TABLE 4-1   The Six Air Transportation System Technology Areas and NASA's Eight Air Transportation-Related Goals

 

Models to predict the impact of new technologies and procedures

Upwardly compatible aerospace information systems

Methodologies for the development of high integrity software

Advanced human-automation systems

Precision air traffic management/aircraft operations

Mitigating constraints in terminal areas

Emissions

H/M

L

L

L

L

L

Noise

H/M

M

L

M

H/M

M

Safety

H

H

H

H

H

M

Throughput

H

H

H

H

H

H

Travel Cost

H

M

M

M

M

M

Design Time

M

M

H/M

General Aviation

M/L

M/L

H

H

H

M

Travel Time

L

L

M/L

L

M

L

L = Low impact on achieving the goal. M = Moderate impact. H = High impact.

Some new technologies and procedures have been mandated to improve the safety of the overall air transportation system. The adoption of the Traffic Alert/Collision Avoidance system by all U.S. commercial transport aircraft is a prominent example. However, regulations intended to promote safety can sometimes become barriers to technological and procedural changes.1

Predicting the impact of technical or operational/procedural changes on a comprehensive basis will require improved methods and models for evaluating the safety of potential changes to the air transportation system. As a basis for the development of methods and models that encompass the technical, procedural, and socioeconomic complexity and dynamism of the system, NASA, industry, and the FAA should prepare a formal representation of existing rules and procedures that govern system operations. The representation should include the rationale for the current rules, how they relate to safety objectives, and how they interact with each other.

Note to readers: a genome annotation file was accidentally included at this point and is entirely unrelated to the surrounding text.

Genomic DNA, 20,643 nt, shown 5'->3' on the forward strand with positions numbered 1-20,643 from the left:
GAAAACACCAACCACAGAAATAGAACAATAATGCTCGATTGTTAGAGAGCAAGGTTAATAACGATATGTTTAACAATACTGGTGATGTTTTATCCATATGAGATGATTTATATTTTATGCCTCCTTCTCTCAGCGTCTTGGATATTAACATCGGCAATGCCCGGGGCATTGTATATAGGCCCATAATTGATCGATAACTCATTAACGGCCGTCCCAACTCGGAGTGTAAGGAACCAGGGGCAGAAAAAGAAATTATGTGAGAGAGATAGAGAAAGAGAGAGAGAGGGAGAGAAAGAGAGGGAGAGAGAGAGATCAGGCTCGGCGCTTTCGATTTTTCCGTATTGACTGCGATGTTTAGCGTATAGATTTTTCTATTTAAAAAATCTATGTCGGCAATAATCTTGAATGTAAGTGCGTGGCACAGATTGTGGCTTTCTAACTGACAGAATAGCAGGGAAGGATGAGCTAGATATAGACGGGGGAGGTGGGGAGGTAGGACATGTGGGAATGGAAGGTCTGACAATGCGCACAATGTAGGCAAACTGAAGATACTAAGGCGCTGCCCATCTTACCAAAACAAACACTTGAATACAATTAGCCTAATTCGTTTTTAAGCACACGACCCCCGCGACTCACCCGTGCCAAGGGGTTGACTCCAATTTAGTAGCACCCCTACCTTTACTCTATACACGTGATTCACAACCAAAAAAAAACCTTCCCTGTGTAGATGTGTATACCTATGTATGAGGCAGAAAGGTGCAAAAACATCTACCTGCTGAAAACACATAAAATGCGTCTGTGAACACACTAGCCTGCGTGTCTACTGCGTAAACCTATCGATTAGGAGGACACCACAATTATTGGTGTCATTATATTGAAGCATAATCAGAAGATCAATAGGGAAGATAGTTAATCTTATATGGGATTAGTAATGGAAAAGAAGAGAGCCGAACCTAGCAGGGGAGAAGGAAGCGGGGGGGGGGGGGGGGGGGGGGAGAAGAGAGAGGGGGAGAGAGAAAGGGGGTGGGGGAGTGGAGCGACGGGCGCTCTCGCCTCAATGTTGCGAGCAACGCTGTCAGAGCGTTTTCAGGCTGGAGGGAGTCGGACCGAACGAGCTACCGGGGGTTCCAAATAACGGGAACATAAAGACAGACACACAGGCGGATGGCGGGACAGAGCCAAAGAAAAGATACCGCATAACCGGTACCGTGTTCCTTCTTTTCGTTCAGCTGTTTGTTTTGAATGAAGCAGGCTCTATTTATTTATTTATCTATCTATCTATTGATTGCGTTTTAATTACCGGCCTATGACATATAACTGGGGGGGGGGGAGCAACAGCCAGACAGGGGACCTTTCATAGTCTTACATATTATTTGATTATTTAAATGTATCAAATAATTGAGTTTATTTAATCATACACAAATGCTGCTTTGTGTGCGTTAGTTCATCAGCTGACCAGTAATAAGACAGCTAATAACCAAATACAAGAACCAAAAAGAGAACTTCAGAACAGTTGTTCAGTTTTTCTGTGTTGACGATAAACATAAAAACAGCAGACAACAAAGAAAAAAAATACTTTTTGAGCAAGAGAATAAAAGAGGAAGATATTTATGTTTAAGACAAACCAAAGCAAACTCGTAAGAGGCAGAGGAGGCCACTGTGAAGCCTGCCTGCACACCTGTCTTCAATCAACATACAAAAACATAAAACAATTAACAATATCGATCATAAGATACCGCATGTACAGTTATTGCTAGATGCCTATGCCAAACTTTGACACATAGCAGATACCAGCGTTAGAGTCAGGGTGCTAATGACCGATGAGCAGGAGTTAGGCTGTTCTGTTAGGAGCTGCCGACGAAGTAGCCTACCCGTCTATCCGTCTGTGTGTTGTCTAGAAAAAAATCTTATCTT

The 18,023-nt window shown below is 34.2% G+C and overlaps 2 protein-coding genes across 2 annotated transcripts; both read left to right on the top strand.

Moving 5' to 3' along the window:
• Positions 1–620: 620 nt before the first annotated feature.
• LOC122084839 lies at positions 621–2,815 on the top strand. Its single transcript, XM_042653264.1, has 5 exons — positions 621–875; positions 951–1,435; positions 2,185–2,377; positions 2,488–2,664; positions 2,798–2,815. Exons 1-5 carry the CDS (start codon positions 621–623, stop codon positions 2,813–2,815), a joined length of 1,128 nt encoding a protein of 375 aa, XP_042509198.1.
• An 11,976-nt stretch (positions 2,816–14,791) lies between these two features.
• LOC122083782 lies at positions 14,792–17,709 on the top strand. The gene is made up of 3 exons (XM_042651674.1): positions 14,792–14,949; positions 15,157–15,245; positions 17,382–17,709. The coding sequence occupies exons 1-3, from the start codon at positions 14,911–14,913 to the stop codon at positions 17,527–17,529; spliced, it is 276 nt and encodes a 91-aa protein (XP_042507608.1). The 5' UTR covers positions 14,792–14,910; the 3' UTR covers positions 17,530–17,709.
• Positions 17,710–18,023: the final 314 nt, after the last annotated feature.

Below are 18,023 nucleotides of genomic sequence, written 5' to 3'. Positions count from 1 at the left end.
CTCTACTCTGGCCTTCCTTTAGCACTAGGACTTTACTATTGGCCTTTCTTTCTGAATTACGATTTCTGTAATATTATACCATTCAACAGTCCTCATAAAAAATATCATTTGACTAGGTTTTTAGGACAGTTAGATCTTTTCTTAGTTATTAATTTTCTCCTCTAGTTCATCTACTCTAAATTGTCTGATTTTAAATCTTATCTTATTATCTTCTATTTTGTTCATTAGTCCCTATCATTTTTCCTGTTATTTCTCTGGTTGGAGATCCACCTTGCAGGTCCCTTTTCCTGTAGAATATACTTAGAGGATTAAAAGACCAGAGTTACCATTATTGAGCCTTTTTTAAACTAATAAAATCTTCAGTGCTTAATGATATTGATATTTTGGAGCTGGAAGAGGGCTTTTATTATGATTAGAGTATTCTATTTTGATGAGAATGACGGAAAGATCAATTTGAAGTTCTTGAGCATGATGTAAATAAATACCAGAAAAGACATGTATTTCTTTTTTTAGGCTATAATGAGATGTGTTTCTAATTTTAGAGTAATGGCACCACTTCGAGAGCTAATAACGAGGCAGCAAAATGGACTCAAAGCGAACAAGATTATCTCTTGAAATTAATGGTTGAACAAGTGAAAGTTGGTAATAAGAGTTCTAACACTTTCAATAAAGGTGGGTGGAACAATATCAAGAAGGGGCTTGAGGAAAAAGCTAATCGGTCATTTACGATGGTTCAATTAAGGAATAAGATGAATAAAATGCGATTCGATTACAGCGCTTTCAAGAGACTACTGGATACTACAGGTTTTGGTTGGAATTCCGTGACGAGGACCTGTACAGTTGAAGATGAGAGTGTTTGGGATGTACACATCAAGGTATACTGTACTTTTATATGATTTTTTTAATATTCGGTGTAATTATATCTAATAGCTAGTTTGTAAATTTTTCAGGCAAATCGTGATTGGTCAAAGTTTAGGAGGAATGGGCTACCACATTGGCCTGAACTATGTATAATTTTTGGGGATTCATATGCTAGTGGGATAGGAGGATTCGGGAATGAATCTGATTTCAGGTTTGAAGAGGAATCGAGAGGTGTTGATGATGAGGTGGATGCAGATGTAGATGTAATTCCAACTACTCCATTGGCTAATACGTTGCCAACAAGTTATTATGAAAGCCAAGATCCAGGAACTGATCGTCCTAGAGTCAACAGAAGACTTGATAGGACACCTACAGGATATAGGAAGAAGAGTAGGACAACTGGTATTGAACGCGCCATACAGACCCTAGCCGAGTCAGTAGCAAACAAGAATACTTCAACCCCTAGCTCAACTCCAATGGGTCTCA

1  

For example, many commuter aircraft were designed as 19 passenger aircraft simply because FAA safety regulations require a flight attendant on aircraft designed for 20 or more passengers. This factor impacted aircraft design decisions more than performance or economic improvements that may have been possible from the development of slightly larger aircraft.



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